Father of the Web speaks on neutrality

My friend and fellow tech writer Tyler Hamilton from the Toronto Star had a great piece in the paper the other day based on an interview with the Father of the Web himself, Sir Tim Berners-Lee (hat tip to Rob Hyndman for pointing me to it). Sir Tim said that he was “very concerned” that the big telecom companies were trying to impose tiers of service and other roadblocks that would change the neutrality of the Web. He said:

“It stops being the Net if a supplier of downloaded video pays to connect to a particular set of consumers who are connected to a particular cable company. It would no longer be an open information space.”

Among other things, Sir Tim said he fears a time when Internet access and all that it represents is filtered through the networks of these large telecom players, who then determine what sites and services work best and are therefore the most popular, and even co-operate with operating system makers to determine how the network functions. This would completely change the open nature of the Web, he said.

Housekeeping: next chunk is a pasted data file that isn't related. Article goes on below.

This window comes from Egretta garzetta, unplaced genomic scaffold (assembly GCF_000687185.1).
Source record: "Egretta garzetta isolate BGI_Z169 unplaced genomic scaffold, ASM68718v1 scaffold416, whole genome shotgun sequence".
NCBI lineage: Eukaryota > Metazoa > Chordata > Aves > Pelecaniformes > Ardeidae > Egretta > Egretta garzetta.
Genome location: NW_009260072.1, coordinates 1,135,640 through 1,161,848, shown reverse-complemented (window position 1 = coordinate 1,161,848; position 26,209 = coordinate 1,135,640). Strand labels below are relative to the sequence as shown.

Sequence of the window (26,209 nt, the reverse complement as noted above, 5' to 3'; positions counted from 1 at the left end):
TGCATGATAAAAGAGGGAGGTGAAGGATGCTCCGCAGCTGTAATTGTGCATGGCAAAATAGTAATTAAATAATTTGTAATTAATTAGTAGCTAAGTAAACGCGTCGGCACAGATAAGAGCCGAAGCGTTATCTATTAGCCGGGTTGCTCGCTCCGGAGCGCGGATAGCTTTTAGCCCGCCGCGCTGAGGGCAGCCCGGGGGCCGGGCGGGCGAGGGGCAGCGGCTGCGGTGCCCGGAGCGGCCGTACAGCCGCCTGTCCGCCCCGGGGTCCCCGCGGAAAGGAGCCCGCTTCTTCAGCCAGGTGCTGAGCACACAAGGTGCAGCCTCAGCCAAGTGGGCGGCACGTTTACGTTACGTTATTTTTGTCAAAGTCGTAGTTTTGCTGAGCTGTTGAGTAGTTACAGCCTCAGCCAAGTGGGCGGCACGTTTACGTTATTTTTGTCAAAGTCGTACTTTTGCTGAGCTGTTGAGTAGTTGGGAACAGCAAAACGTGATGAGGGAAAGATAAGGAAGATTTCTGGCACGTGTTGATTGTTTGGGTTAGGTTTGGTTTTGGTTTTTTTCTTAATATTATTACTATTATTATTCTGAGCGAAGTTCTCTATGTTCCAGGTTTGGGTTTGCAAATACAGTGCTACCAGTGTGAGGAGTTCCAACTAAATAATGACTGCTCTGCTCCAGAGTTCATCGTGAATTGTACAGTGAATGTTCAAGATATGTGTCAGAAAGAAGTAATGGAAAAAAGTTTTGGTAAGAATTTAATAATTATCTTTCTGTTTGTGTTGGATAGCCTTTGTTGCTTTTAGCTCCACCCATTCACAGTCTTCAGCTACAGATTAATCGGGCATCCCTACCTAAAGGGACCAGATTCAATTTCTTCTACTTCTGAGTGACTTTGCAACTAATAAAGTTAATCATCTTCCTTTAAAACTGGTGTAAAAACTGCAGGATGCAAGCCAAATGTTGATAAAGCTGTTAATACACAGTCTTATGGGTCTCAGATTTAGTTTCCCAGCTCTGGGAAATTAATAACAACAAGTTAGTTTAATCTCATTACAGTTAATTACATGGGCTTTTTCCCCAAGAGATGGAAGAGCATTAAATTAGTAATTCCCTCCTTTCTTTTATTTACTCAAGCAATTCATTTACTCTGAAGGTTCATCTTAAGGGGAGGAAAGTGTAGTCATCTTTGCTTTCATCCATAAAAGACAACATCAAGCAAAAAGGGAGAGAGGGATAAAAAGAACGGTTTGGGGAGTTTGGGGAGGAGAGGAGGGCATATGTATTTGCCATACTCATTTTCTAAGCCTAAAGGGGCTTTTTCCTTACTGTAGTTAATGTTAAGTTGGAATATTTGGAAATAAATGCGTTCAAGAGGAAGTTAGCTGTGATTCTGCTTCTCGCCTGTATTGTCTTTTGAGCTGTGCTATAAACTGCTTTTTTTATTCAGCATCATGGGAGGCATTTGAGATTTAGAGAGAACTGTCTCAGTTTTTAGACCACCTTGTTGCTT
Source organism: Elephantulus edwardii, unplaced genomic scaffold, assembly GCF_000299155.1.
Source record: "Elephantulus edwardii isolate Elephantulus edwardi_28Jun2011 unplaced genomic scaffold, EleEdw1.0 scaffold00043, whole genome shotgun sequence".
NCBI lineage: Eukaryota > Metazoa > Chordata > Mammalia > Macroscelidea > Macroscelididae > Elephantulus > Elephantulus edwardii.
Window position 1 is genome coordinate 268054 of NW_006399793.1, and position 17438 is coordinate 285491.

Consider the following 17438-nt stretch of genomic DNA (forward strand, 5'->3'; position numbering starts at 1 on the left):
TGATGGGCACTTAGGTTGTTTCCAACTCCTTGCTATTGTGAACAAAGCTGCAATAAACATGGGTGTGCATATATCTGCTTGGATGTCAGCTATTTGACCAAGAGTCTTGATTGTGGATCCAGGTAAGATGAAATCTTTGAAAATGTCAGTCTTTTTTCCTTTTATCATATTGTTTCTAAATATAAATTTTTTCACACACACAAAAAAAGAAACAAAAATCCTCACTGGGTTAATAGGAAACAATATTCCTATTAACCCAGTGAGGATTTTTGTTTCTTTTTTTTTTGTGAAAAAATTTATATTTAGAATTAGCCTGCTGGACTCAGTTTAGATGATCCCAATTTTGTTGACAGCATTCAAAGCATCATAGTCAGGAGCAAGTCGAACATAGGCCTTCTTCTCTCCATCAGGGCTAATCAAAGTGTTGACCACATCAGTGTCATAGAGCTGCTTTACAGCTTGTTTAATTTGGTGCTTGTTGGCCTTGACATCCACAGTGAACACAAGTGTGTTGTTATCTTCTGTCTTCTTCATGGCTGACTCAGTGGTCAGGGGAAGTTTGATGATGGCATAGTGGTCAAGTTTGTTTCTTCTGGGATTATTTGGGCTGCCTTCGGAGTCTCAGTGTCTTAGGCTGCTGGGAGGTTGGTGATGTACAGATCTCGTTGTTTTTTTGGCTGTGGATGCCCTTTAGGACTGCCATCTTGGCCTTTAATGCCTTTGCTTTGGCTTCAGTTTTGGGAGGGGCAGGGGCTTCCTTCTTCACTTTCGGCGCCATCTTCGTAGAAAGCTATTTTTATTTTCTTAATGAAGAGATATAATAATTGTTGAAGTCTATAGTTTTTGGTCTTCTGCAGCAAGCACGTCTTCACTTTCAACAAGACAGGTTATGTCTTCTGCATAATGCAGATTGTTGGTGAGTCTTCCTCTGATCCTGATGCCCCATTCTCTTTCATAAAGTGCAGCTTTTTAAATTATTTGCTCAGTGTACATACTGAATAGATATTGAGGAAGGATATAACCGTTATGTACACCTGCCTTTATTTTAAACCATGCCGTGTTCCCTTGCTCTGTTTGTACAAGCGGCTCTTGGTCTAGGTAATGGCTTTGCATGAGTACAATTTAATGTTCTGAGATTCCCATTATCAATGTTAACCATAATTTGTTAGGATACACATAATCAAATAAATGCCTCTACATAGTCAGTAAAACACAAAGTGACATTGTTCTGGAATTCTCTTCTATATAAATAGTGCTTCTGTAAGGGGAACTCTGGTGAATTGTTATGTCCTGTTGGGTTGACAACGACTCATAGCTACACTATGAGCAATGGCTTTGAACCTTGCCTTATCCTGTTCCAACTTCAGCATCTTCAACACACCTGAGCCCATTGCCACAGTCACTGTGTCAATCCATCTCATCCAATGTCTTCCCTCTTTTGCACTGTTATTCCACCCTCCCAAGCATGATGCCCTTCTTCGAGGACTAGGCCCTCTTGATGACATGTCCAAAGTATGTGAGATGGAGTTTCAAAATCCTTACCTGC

“The place you buy your shoes has been decided by the search engine, and the search engine was been decided by the browser, which has been decided by the operating system, which has been decided by the computer,” he said. “Then your choice of shoes is dictated by your choice of computer.”

Attempts to incorporate some kind of protection for net neutrality into U.S. legislation have so far had mixed results, and some of the major Internet companies are not impressed. The other Father of the Internet, Vint Cerf, remains concerned about the potential for harm.

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